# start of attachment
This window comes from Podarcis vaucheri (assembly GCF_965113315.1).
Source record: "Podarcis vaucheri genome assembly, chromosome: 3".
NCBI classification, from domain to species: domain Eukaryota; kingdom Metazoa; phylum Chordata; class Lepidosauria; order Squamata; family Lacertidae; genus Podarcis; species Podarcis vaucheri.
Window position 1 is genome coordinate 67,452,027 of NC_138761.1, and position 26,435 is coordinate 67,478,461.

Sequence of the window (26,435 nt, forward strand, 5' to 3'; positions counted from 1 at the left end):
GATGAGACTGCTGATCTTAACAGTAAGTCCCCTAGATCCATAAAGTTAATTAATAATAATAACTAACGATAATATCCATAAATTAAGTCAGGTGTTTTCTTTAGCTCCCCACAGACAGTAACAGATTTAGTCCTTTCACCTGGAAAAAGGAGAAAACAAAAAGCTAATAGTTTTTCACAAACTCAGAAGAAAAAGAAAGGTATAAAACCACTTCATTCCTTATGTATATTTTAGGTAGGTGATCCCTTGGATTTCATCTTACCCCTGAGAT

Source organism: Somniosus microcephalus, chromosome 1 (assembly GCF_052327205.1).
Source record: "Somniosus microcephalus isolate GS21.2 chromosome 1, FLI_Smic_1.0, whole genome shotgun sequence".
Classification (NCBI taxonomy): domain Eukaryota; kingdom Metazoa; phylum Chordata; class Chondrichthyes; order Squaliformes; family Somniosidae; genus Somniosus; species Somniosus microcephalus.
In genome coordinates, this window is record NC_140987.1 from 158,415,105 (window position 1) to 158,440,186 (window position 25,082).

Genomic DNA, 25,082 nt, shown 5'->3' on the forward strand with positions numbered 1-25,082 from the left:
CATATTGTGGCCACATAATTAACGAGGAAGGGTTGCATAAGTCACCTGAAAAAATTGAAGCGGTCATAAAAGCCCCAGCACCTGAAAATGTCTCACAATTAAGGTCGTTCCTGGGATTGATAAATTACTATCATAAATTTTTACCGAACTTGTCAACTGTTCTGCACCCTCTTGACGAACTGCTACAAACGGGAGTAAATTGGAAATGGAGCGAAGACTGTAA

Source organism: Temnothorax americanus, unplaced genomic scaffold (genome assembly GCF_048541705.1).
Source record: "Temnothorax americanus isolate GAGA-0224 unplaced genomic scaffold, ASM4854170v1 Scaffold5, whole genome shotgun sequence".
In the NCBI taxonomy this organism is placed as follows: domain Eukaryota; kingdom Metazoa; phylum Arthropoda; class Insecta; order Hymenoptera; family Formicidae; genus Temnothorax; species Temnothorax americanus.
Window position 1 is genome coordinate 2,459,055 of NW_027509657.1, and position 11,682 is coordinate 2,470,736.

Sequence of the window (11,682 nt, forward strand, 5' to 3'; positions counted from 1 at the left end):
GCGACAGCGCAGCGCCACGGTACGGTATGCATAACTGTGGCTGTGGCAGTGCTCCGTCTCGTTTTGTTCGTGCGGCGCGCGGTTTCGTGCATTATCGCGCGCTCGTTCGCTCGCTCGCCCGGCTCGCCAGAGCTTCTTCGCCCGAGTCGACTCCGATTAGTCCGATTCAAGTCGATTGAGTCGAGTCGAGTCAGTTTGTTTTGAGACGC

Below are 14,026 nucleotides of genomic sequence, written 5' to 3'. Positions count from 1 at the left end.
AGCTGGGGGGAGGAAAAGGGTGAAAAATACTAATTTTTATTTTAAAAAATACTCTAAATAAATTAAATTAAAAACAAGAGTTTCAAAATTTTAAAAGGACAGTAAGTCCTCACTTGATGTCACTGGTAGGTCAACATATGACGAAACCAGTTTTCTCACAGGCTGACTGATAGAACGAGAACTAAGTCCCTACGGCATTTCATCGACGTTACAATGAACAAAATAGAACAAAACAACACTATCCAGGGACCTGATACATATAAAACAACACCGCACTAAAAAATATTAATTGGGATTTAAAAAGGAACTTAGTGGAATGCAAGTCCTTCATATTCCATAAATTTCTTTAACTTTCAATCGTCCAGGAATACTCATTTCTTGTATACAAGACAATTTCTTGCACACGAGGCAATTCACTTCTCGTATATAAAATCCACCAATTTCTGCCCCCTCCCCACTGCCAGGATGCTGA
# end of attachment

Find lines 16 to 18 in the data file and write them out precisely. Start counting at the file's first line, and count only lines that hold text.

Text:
Window position 1 is genome coordinate 2,459,055 of NW_027509657.1, and position 11,682 is coordinate 2,470,736.

Sequence of the window (11,682 nt, forward strand, 5' to 3'; positions counted from 1 at the left end):
GCGACAGCGCAGCGCCACGGTACGGTATGCATAACTGTGGCTGTGGCAGTGCTCCGTCTCGTTTTGTTCGTGCGGCGCGCGGTTTCGTGCATTATCGCGCGCTCGTTCGCTCGCTCGCCCGGCTCGCCAGAGCTTCTTCGCCCGAGTCGACTCCGATTAGTCCGATTCAAGTCGATTGAGTCGAGTCGAGTCAGTTTGTTTTGAGACGC